Gokul Blog — A conversation on VoIP, IMS, Cisco and Just about Anything

Deeper analysis of VoIP

Secure the Perimeter : We are under Attack

Posted by tggokul on November 17, 2006

SANS has announced the 2006 version of their annual “Top-20 Internet Security Attack Targets” and VoIP has been included for the first time as one of the threats. You can access the  press release  here.

One of the intriguing parts of that article was how this could possibly bring down the PSTN network as well. Well that is not exactly making a case for IP telephony, is it? The nearly impreganble SS7 defenses can be bought down and SS7 signalling interconnection can be manipulated.

Barring rare cases where it is a greenfield operator or enterprise, IPT implementations are hybrid in nature ( both IP and TDM ) and we need to wait and see what would be the implication of this. But this report has surely re-kindled interest on VoIP security. Isn’t it always human nature to take notice only if there is a problem or a controversy? Maybe we need to have more such issues to garner more attention 🙂

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2 Responses to “Secure the Perimeter : We are under Attack”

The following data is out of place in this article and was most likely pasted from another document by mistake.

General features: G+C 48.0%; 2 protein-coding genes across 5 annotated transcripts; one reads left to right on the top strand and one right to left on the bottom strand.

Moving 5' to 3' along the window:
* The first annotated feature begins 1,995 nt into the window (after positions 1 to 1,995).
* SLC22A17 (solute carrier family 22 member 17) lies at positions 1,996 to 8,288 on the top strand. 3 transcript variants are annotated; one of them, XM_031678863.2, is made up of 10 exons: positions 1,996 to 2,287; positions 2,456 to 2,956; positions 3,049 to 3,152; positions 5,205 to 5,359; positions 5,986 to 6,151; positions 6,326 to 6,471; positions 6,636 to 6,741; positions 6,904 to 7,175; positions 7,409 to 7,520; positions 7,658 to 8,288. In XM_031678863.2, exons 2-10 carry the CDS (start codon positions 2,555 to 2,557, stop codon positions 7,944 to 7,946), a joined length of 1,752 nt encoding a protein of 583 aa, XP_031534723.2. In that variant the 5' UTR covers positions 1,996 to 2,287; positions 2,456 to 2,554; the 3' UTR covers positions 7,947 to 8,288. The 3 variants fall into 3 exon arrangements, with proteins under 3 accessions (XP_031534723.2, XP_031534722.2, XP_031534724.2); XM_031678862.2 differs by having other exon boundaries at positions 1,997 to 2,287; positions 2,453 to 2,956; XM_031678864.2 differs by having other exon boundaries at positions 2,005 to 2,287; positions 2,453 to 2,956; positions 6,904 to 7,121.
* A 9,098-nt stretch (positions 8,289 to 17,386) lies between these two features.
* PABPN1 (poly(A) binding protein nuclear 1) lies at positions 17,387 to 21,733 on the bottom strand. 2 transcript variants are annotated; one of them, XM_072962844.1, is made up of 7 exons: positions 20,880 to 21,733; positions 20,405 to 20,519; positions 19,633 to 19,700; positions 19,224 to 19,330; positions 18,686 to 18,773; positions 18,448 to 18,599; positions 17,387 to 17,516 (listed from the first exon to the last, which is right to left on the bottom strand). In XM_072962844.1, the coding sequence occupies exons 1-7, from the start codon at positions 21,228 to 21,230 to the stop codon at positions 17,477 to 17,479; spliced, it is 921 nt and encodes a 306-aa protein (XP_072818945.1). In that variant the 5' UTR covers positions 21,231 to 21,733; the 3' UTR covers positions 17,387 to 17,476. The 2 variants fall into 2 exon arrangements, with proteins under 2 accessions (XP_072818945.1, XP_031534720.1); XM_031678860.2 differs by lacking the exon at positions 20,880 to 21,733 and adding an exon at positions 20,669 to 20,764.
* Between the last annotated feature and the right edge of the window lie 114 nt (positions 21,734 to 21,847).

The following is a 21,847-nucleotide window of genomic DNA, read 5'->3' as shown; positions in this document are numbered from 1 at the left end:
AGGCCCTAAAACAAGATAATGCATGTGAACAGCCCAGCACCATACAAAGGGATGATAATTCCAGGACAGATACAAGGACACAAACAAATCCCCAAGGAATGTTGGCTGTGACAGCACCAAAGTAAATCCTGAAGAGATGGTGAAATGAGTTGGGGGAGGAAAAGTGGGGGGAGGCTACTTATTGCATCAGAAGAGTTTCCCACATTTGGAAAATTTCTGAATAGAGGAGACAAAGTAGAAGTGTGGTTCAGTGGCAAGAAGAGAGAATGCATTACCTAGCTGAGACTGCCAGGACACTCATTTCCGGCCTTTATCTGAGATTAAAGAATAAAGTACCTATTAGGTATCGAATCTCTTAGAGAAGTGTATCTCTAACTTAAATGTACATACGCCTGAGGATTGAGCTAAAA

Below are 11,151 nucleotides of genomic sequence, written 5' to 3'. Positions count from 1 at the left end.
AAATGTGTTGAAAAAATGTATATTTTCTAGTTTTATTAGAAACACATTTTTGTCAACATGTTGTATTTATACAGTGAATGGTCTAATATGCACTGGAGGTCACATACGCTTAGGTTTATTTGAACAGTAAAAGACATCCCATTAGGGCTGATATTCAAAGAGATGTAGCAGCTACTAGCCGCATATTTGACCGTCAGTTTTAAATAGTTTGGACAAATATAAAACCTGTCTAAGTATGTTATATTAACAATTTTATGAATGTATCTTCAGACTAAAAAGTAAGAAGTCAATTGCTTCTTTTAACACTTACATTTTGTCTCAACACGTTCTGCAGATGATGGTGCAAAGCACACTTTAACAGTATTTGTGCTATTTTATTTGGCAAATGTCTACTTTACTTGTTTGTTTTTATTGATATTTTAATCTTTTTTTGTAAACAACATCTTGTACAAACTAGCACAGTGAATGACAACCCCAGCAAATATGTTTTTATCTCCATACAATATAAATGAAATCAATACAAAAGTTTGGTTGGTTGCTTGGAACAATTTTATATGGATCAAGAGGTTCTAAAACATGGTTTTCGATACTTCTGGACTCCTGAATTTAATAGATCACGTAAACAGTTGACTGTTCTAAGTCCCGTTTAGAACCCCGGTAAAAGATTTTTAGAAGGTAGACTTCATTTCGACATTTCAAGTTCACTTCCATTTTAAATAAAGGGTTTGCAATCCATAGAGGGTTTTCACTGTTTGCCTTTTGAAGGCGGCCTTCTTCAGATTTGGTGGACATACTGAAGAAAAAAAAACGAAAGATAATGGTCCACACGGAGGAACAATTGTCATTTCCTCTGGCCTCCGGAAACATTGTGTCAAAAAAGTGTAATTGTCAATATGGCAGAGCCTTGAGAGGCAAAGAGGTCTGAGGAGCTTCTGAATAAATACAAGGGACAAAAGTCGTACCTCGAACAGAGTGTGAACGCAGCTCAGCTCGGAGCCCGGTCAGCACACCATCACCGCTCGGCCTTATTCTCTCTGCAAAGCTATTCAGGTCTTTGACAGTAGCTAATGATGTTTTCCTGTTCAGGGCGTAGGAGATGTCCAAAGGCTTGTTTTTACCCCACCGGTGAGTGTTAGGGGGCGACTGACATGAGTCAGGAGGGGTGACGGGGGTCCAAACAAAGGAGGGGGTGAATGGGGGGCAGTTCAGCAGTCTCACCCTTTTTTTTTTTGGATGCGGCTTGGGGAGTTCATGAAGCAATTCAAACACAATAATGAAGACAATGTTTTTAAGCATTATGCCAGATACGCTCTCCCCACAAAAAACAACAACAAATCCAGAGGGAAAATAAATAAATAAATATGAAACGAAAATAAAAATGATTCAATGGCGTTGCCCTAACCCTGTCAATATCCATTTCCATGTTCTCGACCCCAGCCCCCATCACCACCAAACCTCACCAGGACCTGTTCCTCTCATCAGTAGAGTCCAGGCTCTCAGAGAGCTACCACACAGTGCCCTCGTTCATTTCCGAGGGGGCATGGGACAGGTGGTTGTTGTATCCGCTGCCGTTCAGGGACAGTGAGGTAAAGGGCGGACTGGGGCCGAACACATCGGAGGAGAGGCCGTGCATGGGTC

1. […] There are going to be some keynote speakers from Cisco and I am hoping ( I might be setting up myself for some disappointment) they are going to talk about VoIP security considering how much it has been in the news  lately. There is also going to be a demo by the Cisco guys and my guess is that Demo might be more to do with the compliance part rather than addressing security issues.  […]

  2. […] During the course of the program, I got a chance to network ( ah, I ‘networked’ in a Cisco meeting. ) with couple of people from Cisco ( they actually are from the Security team) and though they were more into the data side of things and were not too aware of Unified Communication product suite, they did make a few observations. We were talking about VoIP security threat in general and one of them remarked that PSTN can be reliable and all, but it is so crappy with its closed architecture and rigidity and the risks we face in IP are tradeoffs for the flexibility it provides us. […]

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